Let us go back to the early 1800s and visit a thoroughfare that was entered under an archway at the top of Haymarket. This narrow sloping lane was lined with squalid houses, little workshops, a few shops, and halfway down, on the left-hand side, was the Nag’s Head public house, that gave the lane its name. Nag’s Head Yard ended in a flight of steps that came out onto Shude Hill.
Despite its proximity to the old town, most folk avoided Nag’s Head Yard, for this was where you were likely to find many of the town’s thieves, brawlers, and drunkards.
Nag’s Head Yard is long forgotten, swept away in the late 1860s, when the construction of a new railway station for the Midland Railway on Sheaf Street necessitated road improvements to it.
Four approach roads were built to what became Sheffield Station. The first was down Howard Street, the second commenced on Sheaf Street, opposite the vegetable market, and passed along the River Sheaf into Harmer Lane. The third was a continuation of Cross Turner Street, emerging at the junction of Shrewsbury Road, Suffolk Road, and St Mary’s Road. And it might surprise you that the fourth approach was from Nag’s Head Yard, passing on arches over Shude Hill, and became known as Commercial Street.
This was one of two brand new roads built by Sheffield’s Street Improvements Committee, the other being Leopold Street.
Historians are easily confused by Commercial Street because there was already a road of the same name in proximity.
In 1834, the inhabitants of Jehu Lane wanted to change its name to something more in the spirit of the times. They asked Town Commissioners to allow street boards to be taken down and be replaced with a new name. Amazingly, the commissioners consented and told the residents to choose a new name. They chose Commercial Street, but this would be short-lived because the council started purchasing and demolishing properties on the east side of Market Street and the south side of Old Haymarket, to create Fitzalan Square, named after the Duke of Norfolk’s family.
This process of compulsory purchase didn’t go well, and Sheffield Corporation was involved in numerous court cases in which displaced residents and businesses demanded better compensation.
Nevertheless, the council pressed ahead with plans for a new 40ft street from the upper end of Old Haymarket, where Nag’s Head Yard was, over Shude Hill, near the gas works by a bridge, and into Sheaf Street.
The Sheffield and Rotherham Independent jokingly said that the new road might be called ‘Wrangle Street,’ but the surveyor of Sheffield Corporation announced in 1870 that the railway approach road would now become Commercial Street.
It confused locals and the Sheffield Independent’s ‘Spectator in Hallamshire’ asked, “What is the name of that street? I never know how to call it.”
Commercial Street allowed the construction of grand new buildings including the Post Office, at its corner with Haymarket, by James Williams in 1871, and offices and showrooms in 1875 for the Sheffield United Gas Company.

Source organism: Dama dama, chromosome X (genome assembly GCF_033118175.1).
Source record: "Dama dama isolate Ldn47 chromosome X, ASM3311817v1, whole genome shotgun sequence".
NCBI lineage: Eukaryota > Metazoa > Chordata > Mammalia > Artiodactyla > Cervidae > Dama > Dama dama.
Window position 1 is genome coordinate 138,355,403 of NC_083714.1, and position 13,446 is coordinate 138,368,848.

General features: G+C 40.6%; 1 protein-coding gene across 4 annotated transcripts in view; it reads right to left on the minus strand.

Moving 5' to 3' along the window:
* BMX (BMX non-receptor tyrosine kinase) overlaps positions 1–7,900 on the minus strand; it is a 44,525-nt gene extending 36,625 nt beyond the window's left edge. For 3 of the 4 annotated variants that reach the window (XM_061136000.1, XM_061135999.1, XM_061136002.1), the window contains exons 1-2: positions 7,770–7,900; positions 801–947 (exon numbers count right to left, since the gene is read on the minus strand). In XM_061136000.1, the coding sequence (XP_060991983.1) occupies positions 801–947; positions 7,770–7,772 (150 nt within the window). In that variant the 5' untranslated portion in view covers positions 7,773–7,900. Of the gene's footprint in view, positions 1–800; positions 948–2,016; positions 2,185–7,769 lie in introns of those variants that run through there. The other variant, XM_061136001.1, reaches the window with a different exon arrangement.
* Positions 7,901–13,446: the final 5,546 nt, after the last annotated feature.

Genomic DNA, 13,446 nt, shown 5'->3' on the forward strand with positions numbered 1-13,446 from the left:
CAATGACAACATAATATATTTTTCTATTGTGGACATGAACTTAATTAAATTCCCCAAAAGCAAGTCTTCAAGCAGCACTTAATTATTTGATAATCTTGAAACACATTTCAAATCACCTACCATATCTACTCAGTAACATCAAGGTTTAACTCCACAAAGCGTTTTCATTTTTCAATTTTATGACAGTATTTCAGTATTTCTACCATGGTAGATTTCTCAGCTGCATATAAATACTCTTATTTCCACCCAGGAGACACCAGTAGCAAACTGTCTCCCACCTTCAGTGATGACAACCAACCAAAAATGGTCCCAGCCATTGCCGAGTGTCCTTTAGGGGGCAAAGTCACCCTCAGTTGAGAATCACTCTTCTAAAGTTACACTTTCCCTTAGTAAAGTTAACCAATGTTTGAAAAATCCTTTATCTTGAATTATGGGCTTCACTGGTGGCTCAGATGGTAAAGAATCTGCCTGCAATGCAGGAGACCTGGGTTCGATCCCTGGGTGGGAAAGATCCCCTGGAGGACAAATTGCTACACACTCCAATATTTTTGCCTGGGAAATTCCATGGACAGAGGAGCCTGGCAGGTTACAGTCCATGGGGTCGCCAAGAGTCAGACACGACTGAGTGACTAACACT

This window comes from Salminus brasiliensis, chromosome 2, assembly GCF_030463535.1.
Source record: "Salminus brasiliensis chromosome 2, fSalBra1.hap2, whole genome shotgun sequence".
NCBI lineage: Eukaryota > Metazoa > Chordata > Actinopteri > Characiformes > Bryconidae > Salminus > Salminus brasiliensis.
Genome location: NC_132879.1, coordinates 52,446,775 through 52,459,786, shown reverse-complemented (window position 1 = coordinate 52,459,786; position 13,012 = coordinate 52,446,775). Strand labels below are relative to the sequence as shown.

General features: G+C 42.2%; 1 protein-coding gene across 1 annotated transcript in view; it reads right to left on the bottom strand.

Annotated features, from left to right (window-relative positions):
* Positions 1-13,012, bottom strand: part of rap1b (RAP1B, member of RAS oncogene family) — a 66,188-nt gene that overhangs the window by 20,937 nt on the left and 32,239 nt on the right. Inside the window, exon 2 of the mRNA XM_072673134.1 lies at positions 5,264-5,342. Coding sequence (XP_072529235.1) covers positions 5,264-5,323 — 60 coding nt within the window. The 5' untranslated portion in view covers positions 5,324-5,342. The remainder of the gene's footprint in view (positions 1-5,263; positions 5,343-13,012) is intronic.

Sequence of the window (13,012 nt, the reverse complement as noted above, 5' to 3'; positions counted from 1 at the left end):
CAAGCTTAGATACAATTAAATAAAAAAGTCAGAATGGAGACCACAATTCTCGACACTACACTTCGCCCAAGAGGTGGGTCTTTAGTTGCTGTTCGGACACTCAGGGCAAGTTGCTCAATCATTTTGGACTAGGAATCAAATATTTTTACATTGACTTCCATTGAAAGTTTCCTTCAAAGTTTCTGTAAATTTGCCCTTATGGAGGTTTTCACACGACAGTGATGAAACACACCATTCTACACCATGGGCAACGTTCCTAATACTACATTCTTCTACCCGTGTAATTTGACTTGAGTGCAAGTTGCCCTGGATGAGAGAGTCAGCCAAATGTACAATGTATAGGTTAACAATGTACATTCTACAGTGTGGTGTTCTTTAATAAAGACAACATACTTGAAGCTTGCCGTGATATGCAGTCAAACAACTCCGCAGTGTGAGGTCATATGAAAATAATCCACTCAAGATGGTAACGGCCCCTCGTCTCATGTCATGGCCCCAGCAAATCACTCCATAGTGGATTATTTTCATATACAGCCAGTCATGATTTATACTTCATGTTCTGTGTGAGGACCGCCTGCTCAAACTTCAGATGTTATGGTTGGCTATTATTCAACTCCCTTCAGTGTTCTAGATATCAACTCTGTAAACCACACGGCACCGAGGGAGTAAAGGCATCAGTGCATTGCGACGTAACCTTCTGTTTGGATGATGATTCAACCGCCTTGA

One of the most interesting developments involved the King’s Arms Hotel whose frontage faced Jehu Lane (old Commercial Street). The new road cut immediately alongside it, and in a stroke of brilliant business acumen, the proprietors sold the building to the Midland Banking Company for £20,000.
It demolished the front portion of the hotel for a grand new banking hall, designed by Salmon Linton Swann, and redesigned the remaining part of the hotel so that it faced onto new Commercial Street. The bank would eventually become Barclays Bank.
Both the old Post Office and gas showrooms survive but have been empty for years, the latter regarded as one of Sheffield’s finest Victorian buildings, and is now called Canada House, subject of a current planning application to turn it into Harmony Works, a new home for music education in the region.
However, Barclays Bank and the King’s Arms Hotel were both demolished in the late 1960s as part of further road improvements. It had been decided to make Commercial Street a dual carriageway, linking it to Park Square and Sheffield Parkway, and the two old buildings were swept away. The bank relocated to a newly constructed white office block (behind the site of the old King’s Arms Hotel) and subsequently became Commercial House, occupied these days by law firm Knights.
Ponds Forge International Leisure Centre was added to the bottom of Commercial Street by architects FaulknerBrowns for the World Student Games between 1989-1991.
But a few years later, Commercial Street underwent its biggest transformation with the building of Sheffield Supertram. The original line of the street was covered with new tram tracks, a gateway into the city centre, while the carriageway built on the site of the bank and hotel retained road traffic.
The construction of the iconic bowstring steel arch bridge allowed trams to travel over Park Square Roundabout, across Shude Hill, and onwards through the city centre.
Considering that Commercial Street is about 150 years old, building work has been limited, and there is no denying that recent times have been unkind. Empty buildings and graffiti blight the street, but with the redevelopment of Fitzalan Square, the Grey-to-Green project, proposals to develop Castlegate, and its proximity to Sheffield Hallam University, means that the future might be considerably brighter.
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